Bell's Vireo - Illustration by Bill Singleton

 

Bell's Vireo
Vireo bellii

 

The Bell's vireo is a small four inch bird with drab gray-green plumage above and white to yellow plumage below. The bird has a white eye ring and two pale wing bars. The feet and bill are bluish-gray.1 As a vireo, it is identified by having a thickened bill, heavy legs, and lethargic behavior. The song is some-what harsh and squeaky, sounding like: zheedle zheedle zheedle zhoo? (pause) zheedle zheedle zheedle zhee! The song has been likened to someone asking a question, and then answering it himself.2

Habitat: Bell's vireo inhabits lowland riparian areas with willows, mesquite, and seepwillows. The vireo prefers dense, low, shrubby vegetation in riparian areas.1 V. bellii is threatened by loss of habitat from agriculture, grazing, urbanization, and groundwater pumping. Decline of Bell's vireo has been observed in Arizona.1

Range: V. bellii breeds in North America and winters south of the United States-Mexico border. The breeding range includes southern California, Arizona, New Mexico, the central Great Plains and the Midwest southward to northern Mexico. Bell's vireo winters in Central and South America.

Diet: The vireo is an insectivore, feeding on caterpillars, beetles, bees and wasps, and small spiders. They move about slowly, taking food from branches and leaves.1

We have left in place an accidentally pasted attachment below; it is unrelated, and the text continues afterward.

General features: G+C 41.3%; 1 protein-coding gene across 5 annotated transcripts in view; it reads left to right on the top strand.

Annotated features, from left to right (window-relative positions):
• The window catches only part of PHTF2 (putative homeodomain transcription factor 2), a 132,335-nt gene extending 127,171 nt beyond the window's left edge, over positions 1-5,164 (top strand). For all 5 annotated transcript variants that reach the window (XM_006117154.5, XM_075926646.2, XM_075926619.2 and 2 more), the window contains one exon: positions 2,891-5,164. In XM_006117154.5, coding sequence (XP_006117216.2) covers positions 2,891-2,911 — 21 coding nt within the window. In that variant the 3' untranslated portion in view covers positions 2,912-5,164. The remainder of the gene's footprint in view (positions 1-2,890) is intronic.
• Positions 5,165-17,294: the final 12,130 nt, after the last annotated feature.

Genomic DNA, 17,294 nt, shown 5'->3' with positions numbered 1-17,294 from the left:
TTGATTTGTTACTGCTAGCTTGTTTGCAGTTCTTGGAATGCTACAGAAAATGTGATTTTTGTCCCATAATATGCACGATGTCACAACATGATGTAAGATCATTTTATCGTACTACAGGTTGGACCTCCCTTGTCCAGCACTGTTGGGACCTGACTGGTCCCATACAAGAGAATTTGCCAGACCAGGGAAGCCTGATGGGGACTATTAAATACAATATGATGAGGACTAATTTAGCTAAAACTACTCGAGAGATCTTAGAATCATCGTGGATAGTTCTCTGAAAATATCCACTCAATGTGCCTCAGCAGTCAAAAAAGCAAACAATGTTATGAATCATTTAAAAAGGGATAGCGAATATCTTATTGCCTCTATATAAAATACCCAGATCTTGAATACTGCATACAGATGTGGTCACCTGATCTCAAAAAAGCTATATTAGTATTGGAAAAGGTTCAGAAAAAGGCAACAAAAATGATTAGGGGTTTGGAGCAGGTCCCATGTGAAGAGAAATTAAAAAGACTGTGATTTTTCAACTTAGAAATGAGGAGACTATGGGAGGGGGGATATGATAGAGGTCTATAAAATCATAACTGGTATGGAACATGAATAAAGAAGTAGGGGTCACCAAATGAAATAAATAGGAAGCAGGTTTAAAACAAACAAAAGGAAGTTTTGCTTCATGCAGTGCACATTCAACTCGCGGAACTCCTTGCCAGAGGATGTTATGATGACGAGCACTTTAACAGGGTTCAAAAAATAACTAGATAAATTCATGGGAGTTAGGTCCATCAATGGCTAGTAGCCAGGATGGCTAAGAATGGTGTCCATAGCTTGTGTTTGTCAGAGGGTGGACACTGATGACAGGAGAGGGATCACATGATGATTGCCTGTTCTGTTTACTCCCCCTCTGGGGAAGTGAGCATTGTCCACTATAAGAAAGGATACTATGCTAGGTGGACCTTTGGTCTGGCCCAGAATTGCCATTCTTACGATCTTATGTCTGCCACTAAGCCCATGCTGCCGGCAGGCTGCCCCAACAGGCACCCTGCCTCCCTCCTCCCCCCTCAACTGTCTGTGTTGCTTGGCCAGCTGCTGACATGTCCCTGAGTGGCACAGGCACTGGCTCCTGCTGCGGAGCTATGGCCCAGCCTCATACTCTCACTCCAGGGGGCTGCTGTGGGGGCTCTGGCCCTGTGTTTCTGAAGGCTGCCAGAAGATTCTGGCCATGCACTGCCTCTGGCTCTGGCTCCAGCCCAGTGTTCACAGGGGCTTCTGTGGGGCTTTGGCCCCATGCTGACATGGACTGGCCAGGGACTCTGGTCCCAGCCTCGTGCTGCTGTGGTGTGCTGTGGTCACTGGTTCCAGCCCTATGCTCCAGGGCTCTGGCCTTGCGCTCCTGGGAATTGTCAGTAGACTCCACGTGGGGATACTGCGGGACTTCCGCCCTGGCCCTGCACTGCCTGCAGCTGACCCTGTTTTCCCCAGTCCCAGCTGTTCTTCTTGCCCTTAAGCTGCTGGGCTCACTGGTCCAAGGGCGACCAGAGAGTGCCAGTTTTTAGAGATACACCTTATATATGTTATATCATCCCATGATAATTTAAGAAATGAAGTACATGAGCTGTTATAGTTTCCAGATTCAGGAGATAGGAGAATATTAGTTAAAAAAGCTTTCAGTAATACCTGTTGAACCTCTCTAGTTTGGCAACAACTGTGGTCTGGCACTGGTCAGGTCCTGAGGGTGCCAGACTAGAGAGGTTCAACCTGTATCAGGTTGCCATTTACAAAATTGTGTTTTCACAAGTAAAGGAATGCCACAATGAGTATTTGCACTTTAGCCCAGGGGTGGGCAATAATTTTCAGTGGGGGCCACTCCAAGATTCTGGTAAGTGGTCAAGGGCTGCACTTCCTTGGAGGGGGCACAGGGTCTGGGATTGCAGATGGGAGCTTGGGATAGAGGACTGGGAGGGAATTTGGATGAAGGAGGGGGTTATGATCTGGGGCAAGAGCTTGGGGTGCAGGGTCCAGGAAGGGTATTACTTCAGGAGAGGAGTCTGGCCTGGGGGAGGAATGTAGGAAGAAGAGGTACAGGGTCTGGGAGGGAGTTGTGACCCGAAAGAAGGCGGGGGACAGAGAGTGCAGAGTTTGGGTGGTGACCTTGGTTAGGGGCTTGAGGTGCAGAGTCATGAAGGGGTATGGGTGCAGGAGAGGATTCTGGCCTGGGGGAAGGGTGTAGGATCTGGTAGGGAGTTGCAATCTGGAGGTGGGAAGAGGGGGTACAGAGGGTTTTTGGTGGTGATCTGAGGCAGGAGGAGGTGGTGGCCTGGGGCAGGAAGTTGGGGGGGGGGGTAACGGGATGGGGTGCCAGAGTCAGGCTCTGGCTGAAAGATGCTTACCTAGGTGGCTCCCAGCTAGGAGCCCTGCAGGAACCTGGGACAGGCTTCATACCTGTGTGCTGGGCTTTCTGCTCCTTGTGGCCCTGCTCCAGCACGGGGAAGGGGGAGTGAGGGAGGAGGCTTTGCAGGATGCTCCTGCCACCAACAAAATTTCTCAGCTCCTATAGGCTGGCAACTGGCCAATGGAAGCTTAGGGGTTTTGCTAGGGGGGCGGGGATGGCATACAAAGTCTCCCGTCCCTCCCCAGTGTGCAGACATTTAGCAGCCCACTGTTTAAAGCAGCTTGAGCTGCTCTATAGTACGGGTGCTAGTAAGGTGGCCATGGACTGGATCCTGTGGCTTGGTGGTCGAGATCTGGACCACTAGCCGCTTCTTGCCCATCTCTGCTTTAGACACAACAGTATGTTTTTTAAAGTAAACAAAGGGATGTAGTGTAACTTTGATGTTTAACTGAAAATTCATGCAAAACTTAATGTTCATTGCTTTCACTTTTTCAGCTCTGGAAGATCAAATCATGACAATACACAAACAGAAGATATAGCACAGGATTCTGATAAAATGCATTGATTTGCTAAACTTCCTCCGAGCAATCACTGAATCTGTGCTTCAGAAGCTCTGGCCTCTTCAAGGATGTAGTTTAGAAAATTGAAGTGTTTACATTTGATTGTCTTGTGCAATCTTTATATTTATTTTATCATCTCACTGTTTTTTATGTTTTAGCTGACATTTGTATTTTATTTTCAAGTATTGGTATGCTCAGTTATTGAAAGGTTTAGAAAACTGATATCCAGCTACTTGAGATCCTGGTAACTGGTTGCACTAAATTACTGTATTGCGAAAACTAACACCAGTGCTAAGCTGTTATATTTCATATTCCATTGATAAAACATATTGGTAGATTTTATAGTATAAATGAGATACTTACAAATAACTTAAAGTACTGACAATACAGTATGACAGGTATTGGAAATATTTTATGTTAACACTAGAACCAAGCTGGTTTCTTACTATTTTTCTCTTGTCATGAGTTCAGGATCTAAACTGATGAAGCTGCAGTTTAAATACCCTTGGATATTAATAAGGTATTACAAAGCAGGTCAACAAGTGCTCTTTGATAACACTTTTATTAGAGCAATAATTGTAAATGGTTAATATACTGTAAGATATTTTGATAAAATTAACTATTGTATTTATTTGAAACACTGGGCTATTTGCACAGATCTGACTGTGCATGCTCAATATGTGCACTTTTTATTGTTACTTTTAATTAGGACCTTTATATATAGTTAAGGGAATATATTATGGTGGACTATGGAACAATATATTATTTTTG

Reproduction: V. bellii breeds May through July. Three to five white, speckled eggs are laid in a small, bowl-shaped nest. Cowbird nest parasitism affects up to seventy percent of all nests.1 Bell's vireo abandons the nest if parasitized, and reproductive success is lowered. Severe weather and predation also affects productivity.1

Status: Bell's vireo is listed as a migratory bird under the Migratory Bird Treaty Act.

Bell's Vireo in Pima County: Bell' s vireo has been observed in the Cienega Creek Natural Preserve,3 and along the effluent-dominated Santa Cruz River.4 This species also occurs in Saguaro National Park, Organ Pile National Monument, Buenos Aires National Wildlife Refuge, Tucson Mountain Park, and Colossal Cave.

References:

1. BISON-M. 1997. "Bell's Vireo (Vireo bellii)." New Mexico Game and Fish Department.

2. Peterson 1961, et al BISON-M. 1997. "Bell's Vireo (Vireo bellii)." New Mexico Game and Fish Department.

3. Pima County Parks and Recreation Department. Cienega Creek Natural Preserve Bird Checklist. 9/3/92.

4. Pima County Flood Control District and ENTRANCO. 1998. Biological Studies: High Plains Effluent Recharge Project Marana, Pima County, Arizona. Appendix B.


back to Priority Vulnerable Species Fact Sheets